Understanding Rhinoplasty

To understand how rhinoplasty can be a risky surgery, it’s important to first evaluate how your surgeon performs the procedure. Start by touching your nose, feeling the bones, skin and cartilage underneath. To reshape your nose, your surgeon must adjust each of these somewhat to achieve a slightly smaller or larger nose.

The surgical approach taken depends on your goals. Your surgeon may choose to make cuts inside your nostrils or in the septum that connects your nostrils to reach your nasal bone and adjust its appearance. If needed, your surgeon can harvest cartilage or bone from other body areas to build up a certain area in appearance.

You can take steps long before your surgery to minimize recovery time, according to A. Dean Jabs, MD, Ph.D., FACS, an American Board of Plastic Surgery-certified plastic surgeon practicing with Cosmetic Surgery Associates, P.A., based in Bethesda, Md., and McLean, Va.

“Eating a healthy diet is one of the key factors to skin healing time,” Dr. Jabs says. “Also, not taking aspirin or other medications that have blood-thinning side effects can reduce bleeding risk following surgery. Always disclose all medications, both prescription and over-the-counter, you are taking.”

Rhinoplasty Risk: Bleeding

If you’ve ever had a nosebleed, you know all too well how many blood vessels are present in your nose. While your surgeon will make every effort to minimize damage to blood vessels, it’s likely these may be disturbed during the rhinoplasty surgery. During a typical rhinoplasty surgery, you may lose about 50 mL of blood, which is about one-seventh a can of soda. You also may experience blood loss after surgery. Something as simple as sneezing too hard or forgetting your doctor’s instructions and blowing your nose can affect the damaged blood vessels and lead to bleeding. Although this occurrence is rare, it is possible to experience a post-rhinoplasty nosebleed that causes you to lose enough blood to need a blood transfusion or that results in severe symptoms. Talk to your doctor about the medications you are taking because certain medications, such as aspirin, can temporarily thin your blood and make you more likely to experience blood loss.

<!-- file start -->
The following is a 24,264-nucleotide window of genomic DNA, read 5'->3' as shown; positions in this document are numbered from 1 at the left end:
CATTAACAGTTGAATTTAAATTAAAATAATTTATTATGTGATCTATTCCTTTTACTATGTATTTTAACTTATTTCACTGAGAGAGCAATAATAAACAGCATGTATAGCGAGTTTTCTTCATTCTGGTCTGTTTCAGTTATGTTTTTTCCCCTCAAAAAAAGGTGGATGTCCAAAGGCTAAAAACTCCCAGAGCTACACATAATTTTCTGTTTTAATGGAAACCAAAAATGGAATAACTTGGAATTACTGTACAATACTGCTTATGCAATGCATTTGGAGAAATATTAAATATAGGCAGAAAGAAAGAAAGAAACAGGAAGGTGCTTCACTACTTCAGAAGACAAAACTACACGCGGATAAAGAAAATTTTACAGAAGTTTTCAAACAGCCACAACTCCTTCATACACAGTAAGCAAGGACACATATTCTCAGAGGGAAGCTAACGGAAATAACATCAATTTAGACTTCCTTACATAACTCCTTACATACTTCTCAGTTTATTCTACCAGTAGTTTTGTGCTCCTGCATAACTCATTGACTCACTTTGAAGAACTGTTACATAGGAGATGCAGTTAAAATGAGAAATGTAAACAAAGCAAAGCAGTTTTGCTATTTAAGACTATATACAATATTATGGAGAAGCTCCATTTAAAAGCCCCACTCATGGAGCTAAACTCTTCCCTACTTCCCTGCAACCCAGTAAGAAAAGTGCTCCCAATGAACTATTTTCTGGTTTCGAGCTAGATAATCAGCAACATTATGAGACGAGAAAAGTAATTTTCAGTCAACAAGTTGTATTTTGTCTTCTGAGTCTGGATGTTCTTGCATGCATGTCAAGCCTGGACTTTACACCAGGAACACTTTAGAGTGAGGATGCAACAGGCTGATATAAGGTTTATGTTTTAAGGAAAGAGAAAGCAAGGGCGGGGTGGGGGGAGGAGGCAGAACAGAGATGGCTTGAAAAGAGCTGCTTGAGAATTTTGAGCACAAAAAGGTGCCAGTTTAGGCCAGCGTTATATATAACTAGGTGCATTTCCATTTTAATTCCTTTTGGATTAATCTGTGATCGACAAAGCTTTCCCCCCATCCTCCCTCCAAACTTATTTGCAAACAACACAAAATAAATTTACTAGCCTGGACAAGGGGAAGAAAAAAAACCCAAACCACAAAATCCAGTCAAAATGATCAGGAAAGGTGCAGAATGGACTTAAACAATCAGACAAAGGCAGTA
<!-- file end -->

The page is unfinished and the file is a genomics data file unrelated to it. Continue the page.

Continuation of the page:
Rhinoplasty Risk: Anesthesia Reactions

Your doctor uses anesthesia during surgery to minimize discomfort and allow him to operate without fear for your safety or pain. The anesthesia type depends on your surgery. Local anesthesia that numbs only the nasal area will make you groggy, but not fully asleep, and is used for less-invasive surgeries.

If your surgeon is going to have to take a more-invasive approach, general anesthesia may be the best option. General anesthesia involves administering medications that will render you in an unconscious state, similar to a very deep sleep. Anesthesia can have a variety of risks — some people do not respond well to the medications, and they can cause nausea, constipation or allergic reactions that affect your breathing. If you’ve had a negative reaction to anesthesia in the past or your family members have a history of anesthesia reactions, always inform your surgeon.

Rhinoplasty Risk: Nasal Obstruction

Since rhinoplasty changes the appearance of your nose, it’s possible the surgery also can change the airflow in and out of your nose. If the area is too large, this can cause nasal mucus crusting that makes breathing harder. Scarring also can occur from the incisions in the nostrils that may cause scar tissue to develop and obstruct your nasal passages.

Rhinoplasty isn’t always for cosmetic purposes — the surgery also can help to correct a deviated septum or other airway obstructions that keep you from breathing at your best. While the aim of your rhinoplasty may be corrective, it’s possible the surgery will not effectively clear your airway obstruction.

Rhinoplasty Risk: A Result You Don’t Love

If your goal for rhinoplasty is an improved cosmetic result, there’s always the chance that when your skin heals, you may be unhappy with the outcome. This is where honest, open communication with your surgeon is most vital. Discussing your limitations and realistic expectations with your surgeon can ensure this risk does not come true. Many surgeons often use computer-imaging systems or a demonstration on your nose to provide you with projected imaging for how your nose should look post-surgery.